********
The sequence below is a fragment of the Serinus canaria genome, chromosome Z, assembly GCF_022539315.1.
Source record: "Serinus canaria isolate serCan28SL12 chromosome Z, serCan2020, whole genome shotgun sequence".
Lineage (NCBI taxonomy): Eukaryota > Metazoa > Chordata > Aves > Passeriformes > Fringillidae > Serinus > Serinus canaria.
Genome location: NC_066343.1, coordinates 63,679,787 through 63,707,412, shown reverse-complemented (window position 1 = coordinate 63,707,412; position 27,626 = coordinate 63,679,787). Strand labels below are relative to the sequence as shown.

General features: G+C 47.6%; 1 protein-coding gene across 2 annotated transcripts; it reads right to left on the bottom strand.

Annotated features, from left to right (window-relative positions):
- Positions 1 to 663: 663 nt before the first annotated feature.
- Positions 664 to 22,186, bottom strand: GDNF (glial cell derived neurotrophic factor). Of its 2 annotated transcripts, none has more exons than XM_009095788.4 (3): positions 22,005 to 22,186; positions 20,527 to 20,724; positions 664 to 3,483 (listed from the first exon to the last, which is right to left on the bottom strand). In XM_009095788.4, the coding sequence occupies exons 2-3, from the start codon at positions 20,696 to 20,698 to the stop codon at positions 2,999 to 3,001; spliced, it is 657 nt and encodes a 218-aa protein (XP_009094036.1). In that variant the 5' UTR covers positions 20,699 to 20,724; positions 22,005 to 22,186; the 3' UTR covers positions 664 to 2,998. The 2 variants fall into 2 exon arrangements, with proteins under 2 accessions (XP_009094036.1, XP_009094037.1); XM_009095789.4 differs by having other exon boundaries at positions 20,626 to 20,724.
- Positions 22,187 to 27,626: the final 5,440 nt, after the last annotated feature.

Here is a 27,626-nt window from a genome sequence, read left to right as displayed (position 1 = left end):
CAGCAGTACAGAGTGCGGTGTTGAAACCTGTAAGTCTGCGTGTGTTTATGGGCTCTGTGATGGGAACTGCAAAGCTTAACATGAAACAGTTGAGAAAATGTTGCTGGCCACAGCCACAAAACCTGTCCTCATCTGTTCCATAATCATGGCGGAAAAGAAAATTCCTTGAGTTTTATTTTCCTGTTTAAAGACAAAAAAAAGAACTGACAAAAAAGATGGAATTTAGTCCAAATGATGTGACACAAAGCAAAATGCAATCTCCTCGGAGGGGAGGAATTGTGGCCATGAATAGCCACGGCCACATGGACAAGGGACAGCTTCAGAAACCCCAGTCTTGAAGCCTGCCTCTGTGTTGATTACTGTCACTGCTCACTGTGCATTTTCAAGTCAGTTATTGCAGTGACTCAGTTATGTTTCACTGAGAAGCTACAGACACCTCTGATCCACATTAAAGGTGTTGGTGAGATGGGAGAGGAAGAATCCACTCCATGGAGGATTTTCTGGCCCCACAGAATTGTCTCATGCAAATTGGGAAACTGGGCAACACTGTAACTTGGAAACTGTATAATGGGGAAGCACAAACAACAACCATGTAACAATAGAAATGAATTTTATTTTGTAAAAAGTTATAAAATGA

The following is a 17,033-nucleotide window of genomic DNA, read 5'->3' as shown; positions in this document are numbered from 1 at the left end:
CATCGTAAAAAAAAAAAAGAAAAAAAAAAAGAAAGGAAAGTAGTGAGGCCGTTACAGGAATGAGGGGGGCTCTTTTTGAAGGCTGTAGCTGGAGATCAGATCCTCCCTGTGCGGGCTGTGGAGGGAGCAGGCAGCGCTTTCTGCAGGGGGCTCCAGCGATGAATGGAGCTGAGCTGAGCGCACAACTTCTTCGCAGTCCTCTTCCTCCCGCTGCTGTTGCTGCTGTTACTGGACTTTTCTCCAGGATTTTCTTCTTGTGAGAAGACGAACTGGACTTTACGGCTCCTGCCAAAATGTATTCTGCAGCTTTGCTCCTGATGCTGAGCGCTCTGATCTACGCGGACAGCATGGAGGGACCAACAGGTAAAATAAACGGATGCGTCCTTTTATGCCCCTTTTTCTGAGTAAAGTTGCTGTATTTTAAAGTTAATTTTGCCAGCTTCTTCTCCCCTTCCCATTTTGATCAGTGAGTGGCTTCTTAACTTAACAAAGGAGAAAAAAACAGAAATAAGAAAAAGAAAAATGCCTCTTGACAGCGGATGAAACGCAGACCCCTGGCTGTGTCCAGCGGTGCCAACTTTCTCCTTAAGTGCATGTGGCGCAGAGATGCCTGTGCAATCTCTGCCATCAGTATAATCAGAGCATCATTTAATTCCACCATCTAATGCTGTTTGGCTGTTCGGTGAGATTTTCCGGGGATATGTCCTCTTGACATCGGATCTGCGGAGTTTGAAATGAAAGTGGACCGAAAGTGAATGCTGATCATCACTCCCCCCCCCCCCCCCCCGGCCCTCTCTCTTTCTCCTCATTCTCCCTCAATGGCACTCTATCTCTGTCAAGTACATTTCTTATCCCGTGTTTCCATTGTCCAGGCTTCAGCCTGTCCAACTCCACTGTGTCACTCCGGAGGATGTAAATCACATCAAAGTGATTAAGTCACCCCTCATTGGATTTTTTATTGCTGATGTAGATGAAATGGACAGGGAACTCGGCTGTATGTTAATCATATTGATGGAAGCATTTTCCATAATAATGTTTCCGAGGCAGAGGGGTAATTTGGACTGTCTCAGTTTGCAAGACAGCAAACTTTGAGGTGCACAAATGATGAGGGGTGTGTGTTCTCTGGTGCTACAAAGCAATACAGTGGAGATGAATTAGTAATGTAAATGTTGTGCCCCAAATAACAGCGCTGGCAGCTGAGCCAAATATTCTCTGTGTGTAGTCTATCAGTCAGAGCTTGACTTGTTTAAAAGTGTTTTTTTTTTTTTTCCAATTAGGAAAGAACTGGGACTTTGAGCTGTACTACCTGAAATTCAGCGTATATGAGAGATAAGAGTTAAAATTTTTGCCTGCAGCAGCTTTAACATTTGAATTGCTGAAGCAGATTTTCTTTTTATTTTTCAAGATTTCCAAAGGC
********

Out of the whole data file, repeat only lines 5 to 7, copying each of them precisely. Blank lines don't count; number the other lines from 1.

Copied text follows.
General features: G+C 47.6%; 1 protein-coding gene across 2 annotated transcripts; it reads right to left on the bottom strand.

Annotated features, from left to right (window-relative positions):
- Positions 1 to 663: 663 nt before the first annotated feature.